“It’s definitely one of the reasons I came here,” she said. “There are so many opportunities. There’s something for everyone.”
After high school, Morgan said she wasn’t feeling a call to attend college. Instead, she raised enough money to join a group with Adventures in Mission (a Christian organization that coordinates short-term mission trips), and traveled to Nicaragua with 16 other Americans and Canadians. She spent nine months living in a barrio, cooking and serving meals and picking up trash, which ultimately led to the paving of the street. “The idea of trash there is so much different than here,” she said.
After her mission trip, she returned home to Marion, Iowa, and helped with the 2008 flood cleanup efforts in nearby Cedar Rapids, gutting what was left of the houses along the river.
Now a senior at Simpson, Morgan is majoring in Spanish and international relations and keeps community service central to her daily life. As the philanthropy chair of the Delta Delta Delta sorority, Morgan coordinated writing letters to troops overseas. She’s been involved with Meals from the Heartland and regularly hops on Simpson’s Religious Life van to Des Moines to feed the homeless or serve meals and visit residents at the Catholic Worker House.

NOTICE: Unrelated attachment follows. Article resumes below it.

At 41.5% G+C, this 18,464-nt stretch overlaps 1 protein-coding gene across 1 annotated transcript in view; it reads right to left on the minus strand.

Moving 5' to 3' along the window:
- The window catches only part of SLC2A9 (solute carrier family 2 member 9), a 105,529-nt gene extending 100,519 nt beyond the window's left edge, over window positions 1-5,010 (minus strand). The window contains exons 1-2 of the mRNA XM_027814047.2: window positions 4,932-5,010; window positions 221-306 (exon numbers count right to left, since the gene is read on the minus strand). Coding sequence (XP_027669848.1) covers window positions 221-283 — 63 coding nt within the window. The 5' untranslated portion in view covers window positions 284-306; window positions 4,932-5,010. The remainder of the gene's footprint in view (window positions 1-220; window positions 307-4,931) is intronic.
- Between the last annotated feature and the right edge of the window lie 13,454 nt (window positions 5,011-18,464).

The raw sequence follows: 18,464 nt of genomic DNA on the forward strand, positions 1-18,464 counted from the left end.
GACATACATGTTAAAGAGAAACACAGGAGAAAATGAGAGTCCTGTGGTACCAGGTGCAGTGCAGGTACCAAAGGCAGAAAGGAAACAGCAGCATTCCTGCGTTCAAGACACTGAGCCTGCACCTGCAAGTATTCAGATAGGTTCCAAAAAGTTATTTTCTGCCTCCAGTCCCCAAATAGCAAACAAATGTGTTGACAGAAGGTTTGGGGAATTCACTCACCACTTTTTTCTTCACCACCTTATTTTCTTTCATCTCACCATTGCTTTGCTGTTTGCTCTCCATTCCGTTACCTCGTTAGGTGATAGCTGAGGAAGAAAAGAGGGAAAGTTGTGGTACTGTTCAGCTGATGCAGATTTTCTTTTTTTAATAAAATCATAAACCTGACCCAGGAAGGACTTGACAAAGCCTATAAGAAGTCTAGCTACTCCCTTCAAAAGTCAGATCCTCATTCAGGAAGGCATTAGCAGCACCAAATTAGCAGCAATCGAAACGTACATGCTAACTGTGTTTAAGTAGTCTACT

For her demonstrated commitment to service, Morgan obtained a United Methodist Service to the Community Grant. She’s required to do eight hours of community service per week in exchange for up to $15,000 of aid per year.
In addition to her regular service hours, Morgan is the student leader of Simpson’s Up ‘til Dawn event, which raises money for St. Jude Children’s Research Hospital. She uses entertainment like games and bounce houses to draw about 150 students to Hopper Gym to sign fundraising letters that are mailed to their friends and family. Students raised $20,000 last year; Simpson has participated in the event since 2006, raising more than $120,000 since.
As a sophomore, Morgan was invited to attend St. Jude’s hospital in Memphis, Tenn., for the Collegiate Leadership
Seminar, which brings together more than 800 student leaders from 250 colleges and universities to help them plan Up ‘til Dawn events on their campuses.
“It was so motivating,” she said. “I fell in love with their cause and their purpose.”